The Ethiopia Campaign

After fighting neglected diseases in Africa for a quarter century, former president Jimmy Carter takes on one of the continent’s biggest killers malaria

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"Abdela says he grows 1,300 pounds of maize a year," Abate said.

"That sounds pretty good."

"Oh, no, it's not nearly enough," said Abate. "He says the family will suffer. They need at least 2,600 pounds to get by. He says they have to fill up on bananas and stuff."

Abdela was painfully thin, his face lined with wrinkles, making him appear much older than his 40 years. He had straw in his hair, and he wore ragged pants held together by patches. Rubber boots flapped around his skinny legs, and his double-breasted coat was ripped at the shoulder. Yet he was uncomplaining and dignified, an upright man who had already lived through a vicious Marxist regime, followed by years of turmoil, drought, war and now a young death in the family. He had learned to take the blows and carry on, as resilient as Ethiopia itself.

Like many in this proud country, Abdela knew that Ethiopia has never been colonized by foreign powers. It also has its own ancient script, its own branch of the Orthodox Church, even its own way of keeping time—by the Ethiopian calendar it is 1999 and its millennium is still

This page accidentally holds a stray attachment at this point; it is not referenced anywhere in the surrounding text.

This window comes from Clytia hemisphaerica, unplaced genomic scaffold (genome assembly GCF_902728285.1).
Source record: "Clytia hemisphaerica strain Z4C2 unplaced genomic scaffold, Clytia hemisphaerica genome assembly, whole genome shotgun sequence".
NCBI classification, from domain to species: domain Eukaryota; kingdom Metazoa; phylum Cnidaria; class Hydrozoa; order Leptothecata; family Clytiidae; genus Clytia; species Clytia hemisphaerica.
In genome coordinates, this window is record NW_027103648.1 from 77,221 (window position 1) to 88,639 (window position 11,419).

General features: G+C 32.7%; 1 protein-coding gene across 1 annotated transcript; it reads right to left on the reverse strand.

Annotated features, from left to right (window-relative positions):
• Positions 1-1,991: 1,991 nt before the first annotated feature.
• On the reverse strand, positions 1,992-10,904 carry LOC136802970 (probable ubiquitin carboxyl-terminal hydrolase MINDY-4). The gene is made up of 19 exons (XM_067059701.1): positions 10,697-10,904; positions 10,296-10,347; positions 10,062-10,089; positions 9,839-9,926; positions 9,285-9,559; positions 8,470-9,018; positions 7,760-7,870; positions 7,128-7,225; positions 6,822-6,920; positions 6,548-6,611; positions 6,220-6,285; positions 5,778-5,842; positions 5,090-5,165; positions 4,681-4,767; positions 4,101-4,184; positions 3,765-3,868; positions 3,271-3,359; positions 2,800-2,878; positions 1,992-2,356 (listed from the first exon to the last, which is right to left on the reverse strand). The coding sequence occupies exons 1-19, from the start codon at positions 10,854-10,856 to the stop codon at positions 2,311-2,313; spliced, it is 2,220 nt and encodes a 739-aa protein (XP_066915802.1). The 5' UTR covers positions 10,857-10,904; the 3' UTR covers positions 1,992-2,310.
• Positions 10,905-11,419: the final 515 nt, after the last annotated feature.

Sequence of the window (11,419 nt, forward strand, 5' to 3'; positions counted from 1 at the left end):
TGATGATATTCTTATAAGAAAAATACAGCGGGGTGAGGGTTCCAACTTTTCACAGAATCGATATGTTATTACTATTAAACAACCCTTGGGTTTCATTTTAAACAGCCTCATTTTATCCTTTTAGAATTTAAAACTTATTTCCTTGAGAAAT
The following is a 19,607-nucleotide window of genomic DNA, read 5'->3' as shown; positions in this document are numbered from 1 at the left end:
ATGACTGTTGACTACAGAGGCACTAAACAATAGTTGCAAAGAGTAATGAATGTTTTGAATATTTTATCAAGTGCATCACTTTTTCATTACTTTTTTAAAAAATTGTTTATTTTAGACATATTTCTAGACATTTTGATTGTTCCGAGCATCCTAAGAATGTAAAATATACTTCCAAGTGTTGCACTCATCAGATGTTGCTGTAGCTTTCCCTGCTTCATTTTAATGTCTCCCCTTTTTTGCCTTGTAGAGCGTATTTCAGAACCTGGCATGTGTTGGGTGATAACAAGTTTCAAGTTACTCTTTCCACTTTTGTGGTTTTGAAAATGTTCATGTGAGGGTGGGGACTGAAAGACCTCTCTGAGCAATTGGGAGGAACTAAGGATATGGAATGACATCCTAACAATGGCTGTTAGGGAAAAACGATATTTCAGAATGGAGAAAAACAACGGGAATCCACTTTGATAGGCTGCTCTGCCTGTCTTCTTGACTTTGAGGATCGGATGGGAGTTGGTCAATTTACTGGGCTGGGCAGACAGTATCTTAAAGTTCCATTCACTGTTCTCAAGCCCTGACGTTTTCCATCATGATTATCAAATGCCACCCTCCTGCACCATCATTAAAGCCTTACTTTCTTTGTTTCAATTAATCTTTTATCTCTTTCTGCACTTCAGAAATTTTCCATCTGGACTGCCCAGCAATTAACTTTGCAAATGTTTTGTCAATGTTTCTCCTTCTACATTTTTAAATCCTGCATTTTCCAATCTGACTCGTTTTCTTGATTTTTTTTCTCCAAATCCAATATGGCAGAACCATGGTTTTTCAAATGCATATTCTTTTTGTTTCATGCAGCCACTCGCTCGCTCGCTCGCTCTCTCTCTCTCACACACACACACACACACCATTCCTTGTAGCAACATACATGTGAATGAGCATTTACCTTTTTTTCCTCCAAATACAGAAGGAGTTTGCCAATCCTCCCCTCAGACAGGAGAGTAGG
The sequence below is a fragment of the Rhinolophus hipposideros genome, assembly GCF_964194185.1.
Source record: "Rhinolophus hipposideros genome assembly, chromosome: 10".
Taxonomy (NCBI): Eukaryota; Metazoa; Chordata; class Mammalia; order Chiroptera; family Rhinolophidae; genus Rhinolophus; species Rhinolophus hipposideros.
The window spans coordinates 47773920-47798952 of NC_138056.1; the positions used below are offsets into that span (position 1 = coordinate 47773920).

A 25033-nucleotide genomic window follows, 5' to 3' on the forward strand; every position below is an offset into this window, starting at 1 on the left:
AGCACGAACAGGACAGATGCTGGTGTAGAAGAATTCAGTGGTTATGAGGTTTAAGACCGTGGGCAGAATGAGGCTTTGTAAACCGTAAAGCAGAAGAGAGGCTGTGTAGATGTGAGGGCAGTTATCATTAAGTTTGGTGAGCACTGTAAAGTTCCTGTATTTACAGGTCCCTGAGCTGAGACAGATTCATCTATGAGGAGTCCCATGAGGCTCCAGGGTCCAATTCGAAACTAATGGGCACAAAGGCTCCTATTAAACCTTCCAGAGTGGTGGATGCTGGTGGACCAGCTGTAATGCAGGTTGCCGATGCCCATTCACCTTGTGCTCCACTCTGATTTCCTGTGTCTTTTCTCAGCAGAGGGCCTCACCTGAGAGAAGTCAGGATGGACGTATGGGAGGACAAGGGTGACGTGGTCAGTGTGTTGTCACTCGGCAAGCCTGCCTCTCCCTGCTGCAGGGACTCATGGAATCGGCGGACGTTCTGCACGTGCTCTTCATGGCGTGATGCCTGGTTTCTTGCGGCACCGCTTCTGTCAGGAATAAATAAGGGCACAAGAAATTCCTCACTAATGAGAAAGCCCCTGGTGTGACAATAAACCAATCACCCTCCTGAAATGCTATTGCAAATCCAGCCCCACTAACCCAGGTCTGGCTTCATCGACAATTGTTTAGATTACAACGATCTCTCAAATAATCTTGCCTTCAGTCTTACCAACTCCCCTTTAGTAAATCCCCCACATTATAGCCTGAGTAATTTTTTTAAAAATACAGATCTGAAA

in the future. "These things make us unique," said Teshome Gebre, a resolutely buoyant man who heads up the Carter Center's health operations in Ethiopia. "We also claim to be the source of humanity—not only for Africa but for the entire world because of Lucy," he said, referring to the 3.2-million-year-old hominid fossil, Australopithecus afarensis, discovered in northeast Ethiopia in 1974.

Abdela led me uphill, past fenced gardens and scraggly coffee trees, arriving at a truncated summit where he pointed to a pebbly mound of earth sprouting weeds. "She's just here," he said. He took a step around the little grave, not a yard long. "My mother is here with her," he added, indicating an older burial at right angles to the first. Neither was marked.

The sounds of morning wafted up the hillside—children laughing, plowmen whistling to their oxen, roosters crowing in the sun. Abdela uprooted the weeds obscuring his daughter's grave and threw them aside. "I miss her," he said softly. "Of course I have a strong feeling of losing my daughter. I think about her and I fear for my family."

"Why is that?"

Abate translated: "He says almost all of his children have been attacked by the malaria. Others could die."

Elsewhere in Ethiopia, I would meet parents who had great expectations for their children, as prospective doctors, teachers, lawyers. Abdela's ambition was more basic—he simply wanted his children to live. That was enough for now.


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